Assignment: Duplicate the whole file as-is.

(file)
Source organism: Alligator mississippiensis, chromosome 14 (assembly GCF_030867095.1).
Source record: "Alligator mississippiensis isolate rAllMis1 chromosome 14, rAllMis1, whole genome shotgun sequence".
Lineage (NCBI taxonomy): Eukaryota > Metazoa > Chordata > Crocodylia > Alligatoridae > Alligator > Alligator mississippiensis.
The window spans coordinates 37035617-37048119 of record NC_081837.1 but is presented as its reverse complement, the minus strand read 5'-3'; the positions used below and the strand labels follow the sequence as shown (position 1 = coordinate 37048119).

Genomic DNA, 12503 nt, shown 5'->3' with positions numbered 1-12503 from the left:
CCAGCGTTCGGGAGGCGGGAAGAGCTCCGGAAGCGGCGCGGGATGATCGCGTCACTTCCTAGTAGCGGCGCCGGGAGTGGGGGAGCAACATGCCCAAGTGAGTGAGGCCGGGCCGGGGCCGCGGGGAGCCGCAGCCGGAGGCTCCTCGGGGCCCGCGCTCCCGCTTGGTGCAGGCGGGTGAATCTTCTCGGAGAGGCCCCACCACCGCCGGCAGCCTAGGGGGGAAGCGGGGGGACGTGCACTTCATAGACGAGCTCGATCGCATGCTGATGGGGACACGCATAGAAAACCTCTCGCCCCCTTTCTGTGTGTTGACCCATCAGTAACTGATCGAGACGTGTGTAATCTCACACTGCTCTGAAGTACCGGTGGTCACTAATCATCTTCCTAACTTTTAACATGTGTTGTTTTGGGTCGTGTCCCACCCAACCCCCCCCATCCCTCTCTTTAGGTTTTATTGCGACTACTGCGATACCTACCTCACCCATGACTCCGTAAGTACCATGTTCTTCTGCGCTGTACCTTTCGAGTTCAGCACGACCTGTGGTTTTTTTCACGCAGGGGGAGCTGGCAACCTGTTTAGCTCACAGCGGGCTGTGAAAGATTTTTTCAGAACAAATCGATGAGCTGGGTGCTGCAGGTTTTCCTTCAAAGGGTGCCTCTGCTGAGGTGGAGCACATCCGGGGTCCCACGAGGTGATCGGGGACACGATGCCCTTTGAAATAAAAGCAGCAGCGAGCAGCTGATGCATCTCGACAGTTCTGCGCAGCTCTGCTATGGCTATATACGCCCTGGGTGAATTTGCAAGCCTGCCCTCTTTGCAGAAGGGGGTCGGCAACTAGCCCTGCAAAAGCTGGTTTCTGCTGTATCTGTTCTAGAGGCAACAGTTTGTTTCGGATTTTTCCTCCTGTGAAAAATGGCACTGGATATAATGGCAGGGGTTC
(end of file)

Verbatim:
Source organism: Alligator mississippiensis, chromosome 14 (assembly GCF_030867095.1).
Source record: "Alligator mississippiensis isolate rAllMis1 chromosome 14, rAllMis1, whole genome shotgun sequence".
Lineage (NCBI taxonomy): Eukaryota > Metazoa > Chordata > Crocodylia > Alligatoridae > Alligator > Alligator mississippiensis.
The window spans coordinates 37035617-37048119 of record NC_081837.1 but is presented as its reverse complement, the minus strand read 5'-3'; the positions used below and the strand labels follow the sequence as shown (position 1 = coordinate 37048119).

Genomic DNA, 12503 nt, shown 5'->3' with positions numbered 1-12503 from the left:
CCAGCGTTCGGGAGGCGGGAAGAGCTCCGGAAGCGGCGCGGGATGATCGCGTCACTTCCTAGTAGCGGCGCCGGGAGTGGGGGAGCAACATGCCCAAGTGAGTGAGGCCGGGCCGGGGCCGCGGGGAGCCGCAGCCGGAGGCTCCTCGGGGCCCGCGCTCCCGCTTGGTGCAGGCGGGTGAATCTTCTCGGAGAGGCCCCACCACCGCCGGCAGCCTAGGGGGGAAGCGGGGGGACGTGCACTTCATAGACGAGCTCGATCGCATGCTGATGGGGACACGCATAGAAAACCTCTCGCCCCCTTTCTGTGTGTTGACCCATCAGTAACTGATCGAGACGTGTGTAATCTCACACTGCTCTGAAGTACCGGTGGTCACTAATCATCTTCCTAACTTTTAACATGTGTTGTTTTGGGTCGTGTCCCACCCAACCCCCCCCATCCCTCTCTTTAGGTTTTATTGCGACTACTGCGATACCTACCTCACCCATGACTCCGTAAGTACCATGTTCTTCTGCGCTGTACCTTTCGAGTTCAGCACGACCTGTGGTTTTTTTCACGCAGGGGGAGCTGGCAACCTGTTTAGCTCACAGCGGGCTGTGAAAGATTTTTTCAGAACAAATCGATGAGCTGGGTGCTGCAGGTTTTCCTTCAAAGGGTGCCTCTGCTGAGGTGGAGCACATCCGGGGTCCCACGAGGTGATCGGGGACACGATGCCCTTTGAAATAAAAGCAGCAGCGAGCAGCTGATGCATCTCGACAGTTCTGCGCAGCTCTGCTATGGCTATATACGCCCTGGGTGAATTTGCAAGCCTGCCCTCTTTGCAGAAGGGGGTCGGCAACTAGCCCTGCAAAAGCTGGTTTCTGCTGTATCTGTTCTAGAGGCAACAGTTTGTTTCGGATTTTTCCTCCTGTGAAAAATGGCACTGGATATAATGGCAGGGGTTC